New report identifies 506 urban missing, murdered indigenous women and girls Analysis of data in 71 U.S. cities points to much larger problem, inaccurate data

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A snapshot of data from 71 U.S. cities identified 506 cases of Missing and Murdered Indigenous Women and Girls (MMIWG). In a report released Nov. 14 by the Urban Indian Health Institute (UIHI), a division of the Seattle Indian Health Board, researchers also revealed significant challenges in collecting data on the total number of missing or murdered American Indians and Alaska Natives residing off-reservation and outside rural villages.

“Seventy-one percent of American Indian and Alaska Natives live in urban areas, yet, accurate data does not exist regarding the rates of violence among this population,” said Abigail Echo-Hawk, Director of UIHI and citizen of the Pawnee Nation of Oklahoma. “This report is a step towards addressing this epidemic.”

UIHI intends to provide the report as a resource for urban Indian organizations, tribal governments, and legislators.

“This report provides a necessary snapshot of the epidemic and is a call-to-action to protect Native women and girls,” said Echo-Hawk.

Annita Luccesi is a co-author of the report with Echo-Hawk and is a Southern Cheyenne descendant. Lucchesi found in the course of her research some significant issues: a lack of available data on urban Indians; the need for non-tribal law enforcement agencies to coordinate with tribal nations regarding their members and to share data on MMIWG; the racial misclassification of missing and murder cases who may be American Indian or Alaska Native, but it was not noted in their records; and inadequate funding for research on violence against urban American Indian and Alaska Native women and girls.

“We owe it to these women and girls to fully identify the scope of the problem,” Lucchesi said. “What we found in our research was that in some cases law enforcement agencies didn’t even have records on file to consult, they were simply going off what they could remember of past cases. This is unacceptable.”

U.S. Senator Lisa Murkowski (R-AK) highlighted the report in a press event in Washington, DC, today where she talked about the importance of addressing the MMIWG epidemic. Murkowski was joined by U.S. senators Heidi Heitkamp (D-ND), Patty Murray (D-WA), Maria Cantwell (D-WA), Jon Tester (D-MT), Representative Gwen Moore (D-WI 4th District), and Juana Majel-Dixon (Pauma Band of Mission Indians), Executive Board Member and Recording Secretary of the National Congress of American Indians (NCAI).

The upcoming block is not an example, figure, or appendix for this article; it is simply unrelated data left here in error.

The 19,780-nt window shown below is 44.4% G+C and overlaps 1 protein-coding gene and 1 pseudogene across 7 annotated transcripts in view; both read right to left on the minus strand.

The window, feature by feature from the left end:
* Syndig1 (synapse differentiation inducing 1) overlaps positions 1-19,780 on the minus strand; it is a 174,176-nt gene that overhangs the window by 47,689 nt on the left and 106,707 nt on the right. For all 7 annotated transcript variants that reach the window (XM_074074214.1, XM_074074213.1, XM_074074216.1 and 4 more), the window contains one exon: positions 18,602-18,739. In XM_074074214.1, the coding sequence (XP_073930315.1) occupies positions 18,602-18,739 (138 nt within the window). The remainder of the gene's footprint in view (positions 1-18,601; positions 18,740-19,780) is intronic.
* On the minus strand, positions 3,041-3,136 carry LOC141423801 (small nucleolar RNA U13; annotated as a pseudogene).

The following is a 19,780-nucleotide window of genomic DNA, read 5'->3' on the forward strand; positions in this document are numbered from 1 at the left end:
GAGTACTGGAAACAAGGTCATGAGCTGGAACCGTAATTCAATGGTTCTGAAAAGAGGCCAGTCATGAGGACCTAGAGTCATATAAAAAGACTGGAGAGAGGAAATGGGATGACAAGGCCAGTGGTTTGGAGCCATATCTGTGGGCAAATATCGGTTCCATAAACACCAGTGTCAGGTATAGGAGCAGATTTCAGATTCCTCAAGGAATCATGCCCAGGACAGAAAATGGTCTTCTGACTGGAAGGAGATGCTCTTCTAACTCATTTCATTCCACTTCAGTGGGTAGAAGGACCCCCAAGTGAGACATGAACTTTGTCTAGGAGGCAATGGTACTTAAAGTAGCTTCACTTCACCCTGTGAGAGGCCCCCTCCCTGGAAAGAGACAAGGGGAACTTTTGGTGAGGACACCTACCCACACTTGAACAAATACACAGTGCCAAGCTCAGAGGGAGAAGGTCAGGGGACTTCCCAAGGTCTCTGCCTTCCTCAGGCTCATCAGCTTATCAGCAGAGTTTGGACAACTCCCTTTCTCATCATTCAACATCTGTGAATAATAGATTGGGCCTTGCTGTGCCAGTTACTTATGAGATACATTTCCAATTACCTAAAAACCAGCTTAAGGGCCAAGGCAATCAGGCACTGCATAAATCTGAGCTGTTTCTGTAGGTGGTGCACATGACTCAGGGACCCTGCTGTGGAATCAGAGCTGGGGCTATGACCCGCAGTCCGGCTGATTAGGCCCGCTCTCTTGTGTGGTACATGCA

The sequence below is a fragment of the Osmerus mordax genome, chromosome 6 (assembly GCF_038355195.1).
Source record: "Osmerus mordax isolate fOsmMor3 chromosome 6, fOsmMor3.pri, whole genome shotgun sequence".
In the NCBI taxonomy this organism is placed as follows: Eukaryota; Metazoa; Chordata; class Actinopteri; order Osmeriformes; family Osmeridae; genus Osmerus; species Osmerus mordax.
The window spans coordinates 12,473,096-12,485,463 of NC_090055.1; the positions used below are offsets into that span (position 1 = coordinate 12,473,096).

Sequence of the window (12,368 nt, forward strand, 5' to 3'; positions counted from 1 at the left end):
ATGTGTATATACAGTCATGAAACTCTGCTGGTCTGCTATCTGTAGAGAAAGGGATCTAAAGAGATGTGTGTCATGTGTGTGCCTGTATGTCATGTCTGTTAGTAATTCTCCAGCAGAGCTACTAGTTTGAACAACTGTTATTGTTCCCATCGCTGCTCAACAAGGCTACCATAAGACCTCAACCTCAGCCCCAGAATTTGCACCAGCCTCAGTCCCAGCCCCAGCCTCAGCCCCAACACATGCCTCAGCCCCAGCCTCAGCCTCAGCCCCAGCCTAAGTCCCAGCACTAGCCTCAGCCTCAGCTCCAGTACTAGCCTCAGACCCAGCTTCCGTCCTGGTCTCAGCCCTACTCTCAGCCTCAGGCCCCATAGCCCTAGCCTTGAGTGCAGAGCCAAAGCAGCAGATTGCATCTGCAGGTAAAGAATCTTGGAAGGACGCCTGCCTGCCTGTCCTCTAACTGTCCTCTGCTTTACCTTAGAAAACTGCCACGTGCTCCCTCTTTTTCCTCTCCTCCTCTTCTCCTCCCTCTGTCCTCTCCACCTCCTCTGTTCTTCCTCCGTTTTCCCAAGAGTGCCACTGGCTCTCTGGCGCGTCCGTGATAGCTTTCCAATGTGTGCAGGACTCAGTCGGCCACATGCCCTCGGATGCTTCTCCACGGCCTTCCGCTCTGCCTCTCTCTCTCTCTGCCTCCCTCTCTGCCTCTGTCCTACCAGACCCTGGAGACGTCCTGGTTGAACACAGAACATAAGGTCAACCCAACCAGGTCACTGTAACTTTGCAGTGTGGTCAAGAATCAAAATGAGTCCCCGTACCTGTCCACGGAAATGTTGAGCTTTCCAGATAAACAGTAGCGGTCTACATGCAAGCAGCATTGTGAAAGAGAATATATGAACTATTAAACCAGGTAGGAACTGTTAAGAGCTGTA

“This new report, authored from within the native community, provides leaders on the local, state, and federal levels with important insight for addressing the crisis of missing native women and girls with the urgency and efficacy it deserves,” Sen. Murray said. “Too often, our nation has ignored or misclassified the terrible stories of violence against women and girls in tribal communities who for years have been reported missing or murdered at much higher rates than their non-native counterparts – or worse, not reported at all. It’s a devastating reality for too many native families in Washington state and around the country that has previously received little research or data collection, creating a significant barrier to efforts to end the decades-long epidemic of missing and murdered indigenous women and girls. A sincere thank you to the Seattle Indian Health Board for shining a light on this disturbing trend impacting countless native families and communities, and as a voice for Washington state know that I will continue pushing to strengthen federal support for tribal priorities and listening to native voices as we all work together to end the tragedy of this senseless epidemic.”

The UIHI report identified the state of Alaska as the fourth-leading state for number of cases of MMIWG. Also, in the top 10 states are New Mexico, Washington, Arizona, Montana, California, Nebraska, Utah, Minnesota and Oklahoma.

“This is data that most of these jurisdictions have never seen before,” said Echo-Hawk. “We were able to identify these cases over the course of a year, on a shoestring budget, and our research points to a much larger tragedy. More research is urgently needed so that legislators at all levels of government can address the issue with thoughtful and targeted policies.”

The researchers also note that Urban Indian organizations need this information to better inform programming and to advocate for change. They also note that this issue is more than just data.

“This is much more than data collection,” said Lucchesi. “This work is an assertion of Indigenous women’s right to sovereignty and safety, and of tribal nations and Native researchers’ right to take leadership in efforts aimed at ending violence against indigenous women.”

View the full report at www.uihi.org/wp-content/uploads/2018/11/Missing-and-Murdered-Indigenous-Women-and-Girls-Report.pdf.

Photos courtesy of Cronkite News. For more stories from Cronkite News, visit cronkitenews.azpbs.org.

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